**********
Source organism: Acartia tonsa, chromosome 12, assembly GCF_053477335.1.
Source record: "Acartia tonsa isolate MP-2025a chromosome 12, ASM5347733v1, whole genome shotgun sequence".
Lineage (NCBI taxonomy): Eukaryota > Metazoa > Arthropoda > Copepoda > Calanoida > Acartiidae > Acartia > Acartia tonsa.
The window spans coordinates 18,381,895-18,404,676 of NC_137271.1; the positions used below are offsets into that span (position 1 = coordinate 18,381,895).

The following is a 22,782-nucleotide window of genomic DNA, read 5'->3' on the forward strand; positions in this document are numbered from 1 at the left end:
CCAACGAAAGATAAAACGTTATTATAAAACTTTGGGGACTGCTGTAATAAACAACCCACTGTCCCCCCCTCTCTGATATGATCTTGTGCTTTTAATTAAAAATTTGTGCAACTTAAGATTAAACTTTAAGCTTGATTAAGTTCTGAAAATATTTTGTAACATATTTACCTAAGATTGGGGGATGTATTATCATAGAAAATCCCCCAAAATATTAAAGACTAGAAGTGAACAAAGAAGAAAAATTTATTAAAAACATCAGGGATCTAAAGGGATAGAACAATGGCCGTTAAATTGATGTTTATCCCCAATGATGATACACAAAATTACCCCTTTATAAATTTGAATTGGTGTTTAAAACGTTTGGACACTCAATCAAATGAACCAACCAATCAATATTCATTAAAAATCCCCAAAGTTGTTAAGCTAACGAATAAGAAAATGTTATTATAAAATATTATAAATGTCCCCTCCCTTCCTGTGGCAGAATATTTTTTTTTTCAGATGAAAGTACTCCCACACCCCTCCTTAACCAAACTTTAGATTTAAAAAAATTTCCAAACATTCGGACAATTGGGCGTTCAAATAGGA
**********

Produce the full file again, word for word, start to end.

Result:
Source organism: Acartia tonsa, chromosome 12, assembly GCF_053477335.1.
Source record: "Acartia tonsa isolate MP-2025a chromosome 12, ASM5347733v1, whole genome shotgun sequence".
Lineage (NCBI taxonomy): Eukaryota > Metazoa > Arthropoda > Copepoda > Calanoida > Acartiidae > Acartia > Acartia tonsa.
The window spans coordinates 18,381,895-18,404,676 of NC_137271.1; the positions used below are offsets into that span (position 1 = coordinate 18,381,895).

The following is a 22,782-nucleotide window of genomic DNA, read 5'->3' on the forward strand; positions in this document are numbered from 1 at the left end:
CCAACGAAAGATAAAACGTTATTATAAAACTTTGGGGACTGCTGTAATAAACAACCCACTGTCCCCCCCTCTCTGATATGATCTTGTGCTTTTAATTAAAAATTTGTGCAACTTAAGATTAAACTTTAAGCTTGATTAAGTTCTGAAAATATTTTGTAACATATTTACCTAAGATTGGGGGATGTATTATCATAGAAAATCCCCCAAAATATTAAAGACTAGAAGTGAACAAAGAAGAAAAATTTATTAAAAACATCAGGGATCTAAAGGGATAGAACAATGGCCGTTAAATTGATGTTTATCCCCAATGATGATACACAAAATTACCCCTTTATAAATTTGAATTGGTGTTTAAAACGTTTGGACACTCAATCAAATGAACCAACCAATCAATATTCATTAAAAATCCCCAAAGTTGTTAAGCTAACGAATAAGAAAATGTTATTATAAAATATTATAAATGTCCCCTCCCTTCCTGTGGCAGAATATTTTTTTTTTCAGATGAAAGTACTCCCACACCCCTCCTTAACCAAACTTTAGATTTAAAAAAATTTCCAAACATTCGGACAATTGGGCGTTCAAATAGGA